So many cars stuffed into such a relatively small region…so much weight focused there…won’t Earth begin to wobble? Shouldn’t we call Green Peace?

  • avatar
    PeteMoran

    2015? 5 years?!? Auto sales in 5 freakin’ years???

    Tickets in my guess how many jelly-beans in the jar fund raiser only cost $1. We’re building a playground.

  • avatar
    golden2husky

    The shift from manufacturing prowess to financial services (monetarily weight-adjusted) in the U.S. has produced a new “normal,” high unemployment rate, and a decimation of the middle class (and the concomitant growing rich man-poor man divide), while in the China, it appears that the middle class as well as manufacturing are growing at a very fast clip.

    When I see images of bustling Chinese factories and roads, it reminds of black and white film of 30,000 workers rushing in the gates of Henry Ford’s Rouge Plant, which was the biggest factory complex the world had ever seen up to that time (and for some time yet).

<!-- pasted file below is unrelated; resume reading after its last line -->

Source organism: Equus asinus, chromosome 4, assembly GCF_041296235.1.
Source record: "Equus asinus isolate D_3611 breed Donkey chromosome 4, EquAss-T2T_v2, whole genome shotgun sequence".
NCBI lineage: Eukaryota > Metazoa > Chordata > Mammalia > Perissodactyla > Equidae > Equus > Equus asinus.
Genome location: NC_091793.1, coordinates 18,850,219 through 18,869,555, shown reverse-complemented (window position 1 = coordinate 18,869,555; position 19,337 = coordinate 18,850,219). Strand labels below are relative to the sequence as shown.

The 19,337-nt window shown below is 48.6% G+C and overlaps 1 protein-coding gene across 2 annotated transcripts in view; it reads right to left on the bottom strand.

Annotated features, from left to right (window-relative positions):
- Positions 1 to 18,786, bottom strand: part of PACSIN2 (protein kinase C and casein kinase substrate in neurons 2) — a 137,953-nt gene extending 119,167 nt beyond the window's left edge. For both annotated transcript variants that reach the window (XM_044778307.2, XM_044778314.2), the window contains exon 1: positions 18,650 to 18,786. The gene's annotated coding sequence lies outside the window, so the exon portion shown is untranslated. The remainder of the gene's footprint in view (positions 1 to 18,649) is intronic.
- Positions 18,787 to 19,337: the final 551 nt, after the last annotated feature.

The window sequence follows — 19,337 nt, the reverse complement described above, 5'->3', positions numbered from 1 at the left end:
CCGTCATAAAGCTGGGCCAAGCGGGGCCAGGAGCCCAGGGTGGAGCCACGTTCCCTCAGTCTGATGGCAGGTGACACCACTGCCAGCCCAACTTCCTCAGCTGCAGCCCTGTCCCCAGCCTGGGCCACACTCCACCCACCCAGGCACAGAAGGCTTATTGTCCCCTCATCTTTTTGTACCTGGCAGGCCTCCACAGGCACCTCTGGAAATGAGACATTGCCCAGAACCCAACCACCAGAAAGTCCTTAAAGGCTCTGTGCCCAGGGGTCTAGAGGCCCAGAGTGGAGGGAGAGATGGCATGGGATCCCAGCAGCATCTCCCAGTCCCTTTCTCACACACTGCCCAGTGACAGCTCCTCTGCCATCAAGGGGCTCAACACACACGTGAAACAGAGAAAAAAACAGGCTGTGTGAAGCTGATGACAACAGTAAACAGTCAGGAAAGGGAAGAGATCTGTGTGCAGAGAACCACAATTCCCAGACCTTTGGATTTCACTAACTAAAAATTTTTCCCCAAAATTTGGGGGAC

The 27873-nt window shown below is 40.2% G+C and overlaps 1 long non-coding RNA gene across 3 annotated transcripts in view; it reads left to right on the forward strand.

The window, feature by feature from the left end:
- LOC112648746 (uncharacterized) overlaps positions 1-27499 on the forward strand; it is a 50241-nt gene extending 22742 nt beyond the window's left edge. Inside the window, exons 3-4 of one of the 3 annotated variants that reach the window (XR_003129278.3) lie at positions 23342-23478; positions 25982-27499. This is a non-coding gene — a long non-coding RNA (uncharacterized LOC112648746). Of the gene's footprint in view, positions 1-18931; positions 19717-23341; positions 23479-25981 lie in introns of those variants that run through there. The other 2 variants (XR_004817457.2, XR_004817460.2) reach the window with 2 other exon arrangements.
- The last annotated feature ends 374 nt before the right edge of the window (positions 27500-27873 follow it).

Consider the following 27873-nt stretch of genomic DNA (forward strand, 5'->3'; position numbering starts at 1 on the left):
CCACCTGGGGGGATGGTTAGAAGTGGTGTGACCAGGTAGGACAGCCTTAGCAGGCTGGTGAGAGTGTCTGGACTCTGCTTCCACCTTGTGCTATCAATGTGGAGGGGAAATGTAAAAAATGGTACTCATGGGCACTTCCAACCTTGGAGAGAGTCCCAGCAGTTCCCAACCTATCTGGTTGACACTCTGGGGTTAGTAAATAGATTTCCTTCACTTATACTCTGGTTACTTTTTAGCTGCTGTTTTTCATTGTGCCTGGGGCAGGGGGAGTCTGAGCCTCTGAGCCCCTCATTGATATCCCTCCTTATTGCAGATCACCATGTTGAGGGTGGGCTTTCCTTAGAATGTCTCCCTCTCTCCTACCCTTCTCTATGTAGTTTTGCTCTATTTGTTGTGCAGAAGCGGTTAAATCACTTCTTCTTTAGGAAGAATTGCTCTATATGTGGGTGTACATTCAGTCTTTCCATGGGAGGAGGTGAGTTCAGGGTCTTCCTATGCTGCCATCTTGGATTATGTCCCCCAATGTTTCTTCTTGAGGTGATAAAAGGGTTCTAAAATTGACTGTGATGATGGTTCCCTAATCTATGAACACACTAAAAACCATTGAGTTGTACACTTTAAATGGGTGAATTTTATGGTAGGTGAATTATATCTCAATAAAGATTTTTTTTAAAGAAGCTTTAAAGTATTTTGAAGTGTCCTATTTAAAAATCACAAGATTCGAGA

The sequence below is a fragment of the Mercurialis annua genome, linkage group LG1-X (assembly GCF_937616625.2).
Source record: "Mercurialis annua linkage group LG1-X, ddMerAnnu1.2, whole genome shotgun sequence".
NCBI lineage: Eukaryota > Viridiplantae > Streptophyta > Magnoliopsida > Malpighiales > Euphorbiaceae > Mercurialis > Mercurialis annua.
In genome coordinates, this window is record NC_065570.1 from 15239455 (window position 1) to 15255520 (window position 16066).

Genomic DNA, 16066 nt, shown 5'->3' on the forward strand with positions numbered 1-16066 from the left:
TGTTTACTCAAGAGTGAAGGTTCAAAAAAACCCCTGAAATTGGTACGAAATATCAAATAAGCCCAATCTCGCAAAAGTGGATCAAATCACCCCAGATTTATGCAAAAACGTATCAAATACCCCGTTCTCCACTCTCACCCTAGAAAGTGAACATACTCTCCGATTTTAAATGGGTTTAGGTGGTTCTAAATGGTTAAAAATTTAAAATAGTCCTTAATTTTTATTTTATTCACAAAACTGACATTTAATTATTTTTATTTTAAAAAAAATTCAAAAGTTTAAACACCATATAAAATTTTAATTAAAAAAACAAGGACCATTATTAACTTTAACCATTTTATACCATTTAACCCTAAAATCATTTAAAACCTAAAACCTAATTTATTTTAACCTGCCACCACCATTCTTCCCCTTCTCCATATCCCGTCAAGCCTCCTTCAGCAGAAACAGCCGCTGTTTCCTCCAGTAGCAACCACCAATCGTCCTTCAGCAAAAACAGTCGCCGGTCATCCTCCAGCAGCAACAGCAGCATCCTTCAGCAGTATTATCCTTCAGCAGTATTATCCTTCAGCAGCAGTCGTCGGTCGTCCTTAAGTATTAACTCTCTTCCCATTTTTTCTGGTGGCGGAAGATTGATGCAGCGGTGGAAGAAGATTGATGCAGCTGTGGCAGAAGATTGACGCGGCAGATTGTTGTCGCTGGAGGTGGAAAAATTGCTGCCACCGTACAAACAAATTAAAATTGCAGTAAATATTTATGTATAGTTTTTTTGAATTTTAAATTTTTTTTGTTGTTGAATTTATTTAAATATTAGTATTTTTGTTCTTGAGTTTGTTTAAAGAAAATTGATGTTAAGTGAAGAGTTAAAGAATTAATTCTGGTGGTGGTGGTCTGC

A country that produces a great deal, becomes a great deal.

    A country that makes less, becomes less.

    A country that makes nothing, becomes nothing.

    While I would hardly call what is made in the financial and other service sectors “nothing”, your point is otherwise well stated. It is so easy for us to gloss over the loss of manufacturing jobs when almost all of us Internet warriors here have had little effect, other than to enjoy the era of $45 disposable Chinese-made DVD players.

    When I was in college, our economics professor stated her dismay at the direction things were headed. This was in the mid 80s. The mantra at the time was, of course, education and retraining. She realized the importance of that, but noted that not all people can be retrained, or they may be at a point in their life that they really don’t want to. The loss of manufacturing has made a new underclass of those who once had a solid middle class existence and now have nothing.